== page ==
Who knew the time would pass so quickly and your sweet little infant would turn into a teenager and start the timeless tradition of begging for a car.
But how do you pick out the right car or truck for your teen?
While Junior will likely want the shiniest, fastest vehicle on the dealership lot, there may be a few more things you want to consider before making your choice.
Should you buy new or used?
This largely depends on your preference and budget.
Buying new almost guarantees that there will be no mechanical issues or breakdowns. And your kid will love the fact that a new car is more likely to have the latest bells and whistles like Bluetooth music and phone connectivity.
But that luxury comes at a price. According to USAToday.com, the average price of a new car or truck sold in the U.S. is more than $33,000. That’s a lot to pay just for traveling back and forth to school.
Used cars aren’t exactly cheap, averaging $19,500, but could provide many of the same perks at a fraction of the price. But experts from Bankrate.com say inspecting a used car before buying is imperative to keep from costly repairs.
Speaking of price…
How much do you want to pay?
Like many big-ticket items, experts say the first step in purchasing a vehicle is figuring out your budget. So the question is more like, “How much CAN you afford to pay?” A budget calculator is just what you need to put things into perspective.
According to Experian, the average monthly payment for a new car auto loan is $471, while used car monthly payments are slightly lower at $352. Add in the cost of maintenance, gas and car insurance, and the cost of buying just skyrocketed.
A budget calculator is the best place to start the journey to a new car. It allows you to see what you’re spending and gives you an idea of how to prepare for an extra bill if you’re planning to finance your child’s vehicle.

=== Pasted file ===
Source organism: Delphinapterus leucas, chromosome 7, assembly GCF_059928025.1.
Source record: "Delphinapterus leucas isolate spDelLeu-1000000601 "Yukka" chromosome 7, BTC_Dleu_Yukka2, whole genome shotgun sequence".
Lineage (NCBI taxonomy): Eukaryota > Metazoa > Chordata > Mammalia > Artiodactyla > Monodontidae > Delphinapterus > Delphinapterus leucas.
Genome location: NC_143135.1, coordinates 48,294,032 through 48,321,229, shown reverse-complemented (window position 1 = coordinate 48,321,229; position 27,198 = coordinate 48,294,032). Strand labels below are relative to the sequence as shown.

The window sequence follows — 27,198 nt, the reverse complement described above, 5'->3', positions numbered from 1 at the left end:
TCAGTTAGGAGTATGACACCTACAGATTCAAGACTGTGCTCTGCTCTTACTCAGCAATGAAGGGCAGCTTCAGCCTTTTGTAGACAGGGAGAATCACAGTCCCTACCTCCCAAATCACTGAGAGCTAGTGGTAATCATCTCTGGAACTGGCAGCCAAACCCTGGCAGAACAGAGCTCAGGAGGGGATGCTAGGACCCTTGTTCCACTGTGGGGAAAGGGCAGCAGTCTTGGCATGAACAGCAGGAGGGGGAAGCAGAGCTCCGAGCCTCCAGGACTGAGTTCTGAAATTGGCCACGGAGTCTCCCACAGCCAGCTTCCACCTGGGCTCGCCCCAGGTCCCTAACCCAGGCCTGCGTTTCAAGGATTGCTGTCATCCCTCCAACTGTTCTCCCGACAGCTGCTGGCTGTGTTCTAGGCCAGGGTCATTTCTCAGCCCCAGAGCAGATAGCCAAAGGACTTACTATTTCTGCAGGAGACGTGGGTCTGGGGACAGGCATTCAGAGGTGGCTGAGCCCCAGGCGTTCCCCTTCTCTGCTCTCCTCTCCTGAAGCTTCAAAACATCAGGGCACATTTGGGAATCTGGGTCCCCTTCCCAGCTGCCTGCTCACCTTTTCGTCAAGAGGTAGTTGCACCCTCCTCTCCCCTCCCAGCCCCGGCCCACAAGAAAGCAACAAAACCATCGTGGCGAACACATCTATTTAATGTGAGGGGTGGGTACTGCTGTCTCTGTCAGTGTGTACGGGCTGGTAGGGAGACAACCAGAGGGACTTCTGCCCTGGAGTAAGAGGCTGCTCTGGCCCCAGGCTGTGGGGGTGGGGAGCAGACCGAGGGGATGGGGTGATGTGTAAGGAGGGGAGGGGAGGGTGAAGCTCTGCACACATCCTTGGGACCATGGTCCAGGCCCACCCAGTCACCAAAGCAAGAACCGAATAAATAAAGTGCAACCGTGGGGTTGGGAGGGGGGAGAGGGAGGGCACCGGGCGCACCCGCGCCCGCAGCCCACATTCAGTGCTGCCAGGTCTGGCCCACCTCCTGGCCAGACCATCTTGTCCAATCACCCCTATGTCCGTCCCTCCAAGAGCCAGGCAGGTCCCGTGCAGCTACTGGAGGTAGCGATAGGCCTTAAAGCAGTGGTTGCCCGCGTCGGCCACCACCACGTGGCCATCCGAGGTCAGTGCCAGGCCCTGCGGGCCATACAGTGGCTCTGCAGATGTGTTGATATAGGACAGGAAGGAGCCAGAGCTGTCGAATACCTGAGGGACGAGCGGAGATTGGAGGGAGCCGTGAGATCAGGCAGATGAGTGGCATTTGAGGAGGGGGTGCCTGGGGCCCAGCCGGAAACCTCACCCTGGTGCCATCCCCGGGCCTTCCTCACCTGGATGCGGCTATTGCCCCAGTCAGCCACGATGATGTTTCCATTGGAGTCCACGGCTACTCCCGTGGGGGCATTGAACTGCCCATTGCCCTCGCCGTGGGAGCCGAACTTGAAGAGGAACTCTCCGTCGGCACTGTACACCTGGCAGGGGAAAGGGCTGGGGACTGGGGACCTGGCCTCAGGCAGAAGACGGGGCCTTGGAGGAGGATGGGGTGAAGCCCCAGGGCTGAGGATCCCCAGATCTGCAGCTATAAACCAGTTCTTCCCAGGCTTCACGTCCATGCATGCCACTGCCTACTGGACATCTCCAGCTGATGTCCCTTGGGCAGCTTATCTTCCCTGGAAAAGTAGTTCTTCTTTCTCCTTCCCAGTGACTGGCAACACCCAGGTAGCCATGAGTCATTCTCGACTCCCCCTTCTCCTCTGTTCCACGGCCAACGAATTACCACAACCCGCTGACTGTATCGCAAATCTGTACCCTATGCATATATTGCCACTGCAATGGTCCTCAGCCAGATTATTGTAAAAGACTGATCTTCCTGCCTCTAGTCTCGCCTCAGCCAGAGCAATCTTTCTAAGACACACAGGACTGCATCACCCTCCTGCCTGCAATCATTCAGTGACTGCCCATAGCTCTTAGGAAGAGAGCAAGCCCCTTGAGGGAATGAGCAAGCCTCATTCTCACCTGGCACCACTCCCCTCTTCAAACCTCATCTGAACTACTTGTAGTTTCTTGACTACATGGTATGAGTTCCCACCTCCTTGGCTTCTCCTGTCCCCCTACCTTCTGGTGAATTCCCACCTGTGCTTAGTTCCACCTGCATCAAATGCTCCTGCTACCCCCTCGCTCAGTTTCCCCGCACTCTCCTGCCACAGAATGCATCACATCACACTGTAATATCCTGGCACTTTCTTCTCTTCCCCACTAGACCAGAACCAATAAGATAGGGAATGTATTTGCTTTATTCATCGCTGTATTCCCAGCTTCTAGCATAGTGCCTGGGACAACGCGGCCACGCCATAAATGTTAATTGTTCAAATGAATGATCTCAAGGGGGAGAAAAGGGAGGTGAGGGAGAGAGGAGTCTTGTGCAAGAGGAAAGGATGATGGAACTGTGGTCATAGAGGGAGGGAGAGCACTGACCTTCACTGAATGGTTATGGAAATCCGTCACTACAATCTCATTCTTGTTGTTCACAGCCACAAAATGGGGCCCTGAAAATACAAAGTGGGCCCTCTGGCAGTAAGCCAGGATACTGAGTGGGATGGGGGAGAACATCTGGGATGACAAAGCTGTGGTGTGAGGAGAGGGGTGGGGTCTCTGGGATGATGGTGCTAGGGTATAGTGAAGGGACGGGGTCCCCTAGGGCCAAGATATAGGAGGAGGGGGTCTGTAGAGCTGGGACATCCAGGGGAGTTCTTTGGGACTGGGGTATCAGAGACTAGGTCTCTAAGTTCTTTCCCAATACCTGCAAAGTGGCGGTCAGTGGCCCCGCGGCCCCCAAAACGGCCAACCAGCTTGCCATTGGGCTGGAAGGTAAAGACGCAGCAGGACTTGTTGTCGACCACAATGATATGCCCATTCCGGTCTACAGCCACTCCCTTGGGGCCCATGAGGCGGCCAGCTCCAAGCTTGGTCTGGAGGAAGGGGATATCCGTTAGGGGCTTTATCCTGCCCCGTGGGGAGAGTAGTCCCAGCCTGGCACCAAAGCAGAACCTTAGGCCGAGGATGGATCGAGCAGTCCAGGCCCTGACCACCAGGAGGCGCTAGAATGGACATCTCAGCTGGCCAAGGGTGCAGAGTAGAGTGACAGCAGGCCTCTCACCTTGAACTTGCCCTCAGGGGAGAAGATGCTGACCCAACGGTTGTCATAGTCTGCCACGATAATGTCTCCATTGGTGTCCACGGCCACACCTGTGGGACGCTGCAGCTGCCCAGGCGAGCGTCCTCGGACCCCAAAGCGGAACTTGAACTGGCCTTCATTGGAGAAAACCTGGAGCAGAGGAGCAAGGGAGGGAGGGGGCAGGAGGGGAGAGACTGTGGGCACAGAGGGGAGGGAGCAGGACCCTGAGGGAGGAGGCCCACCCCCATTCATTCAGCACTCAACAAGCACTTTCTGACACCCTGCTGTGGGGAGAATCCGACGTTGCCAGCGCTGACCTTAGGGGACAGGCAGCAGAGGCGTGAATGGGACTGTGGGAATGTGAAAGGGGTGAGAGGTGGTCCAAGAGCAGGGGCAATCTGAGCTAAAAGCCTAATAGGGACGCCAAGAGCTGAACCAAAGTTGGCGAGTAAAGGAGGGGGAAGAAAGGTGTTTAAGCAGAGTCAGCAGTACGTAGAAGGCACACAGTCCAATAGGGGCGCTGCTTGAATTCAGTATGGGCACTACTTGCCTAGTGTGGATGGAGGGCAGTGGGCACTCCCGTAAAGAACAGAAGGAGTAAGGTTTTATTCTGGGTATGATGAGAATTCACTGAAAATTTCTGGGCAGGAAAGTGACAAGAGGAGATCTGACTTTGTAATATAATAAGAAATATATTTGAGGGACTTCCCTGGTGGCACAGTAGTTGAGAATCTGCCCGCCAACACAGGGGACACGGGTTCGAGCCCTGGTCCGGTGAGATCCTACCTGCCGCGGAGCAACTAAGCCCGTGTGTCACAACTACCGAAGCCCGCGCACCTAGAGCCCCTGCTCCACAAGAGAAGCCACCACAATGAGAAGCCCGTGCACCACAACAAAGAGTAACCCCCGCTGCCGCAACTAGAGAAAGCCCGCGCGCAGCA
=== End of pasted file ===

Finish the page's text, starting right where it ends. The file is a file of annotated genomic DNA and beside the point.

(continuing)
How do I keep my child safe?
Choosing a safe vehicle is imperative.
The risk of motor vehicle crashes is higher among 16- to 19-year-olds than among any other age group, according to the Centers for Disease Control. The CDC goes on to say that teens’ risk of accidents is particularly high during the first months after getting their licenses. That fear is probably what prompts parents into super-sizing their choice in hopes of protecting their new driver.
But bigger may not always be better.
Do a little research on quality and reliability ratings. Organizations like J.D. Powers share vehicle safety information such as air bags, anti-lock brakes and electronic stability control to help you make a more informed decision.
There’s no doubt that the decision to buy your teen a car will come with an endless amount of input from your son or daughter on what type of vehicle they want. But what they need and can afford is up to you.
Once all is said and done, knowing that you made the right decision for your family hopefully will provide some piece of mind when your young driver takes the road.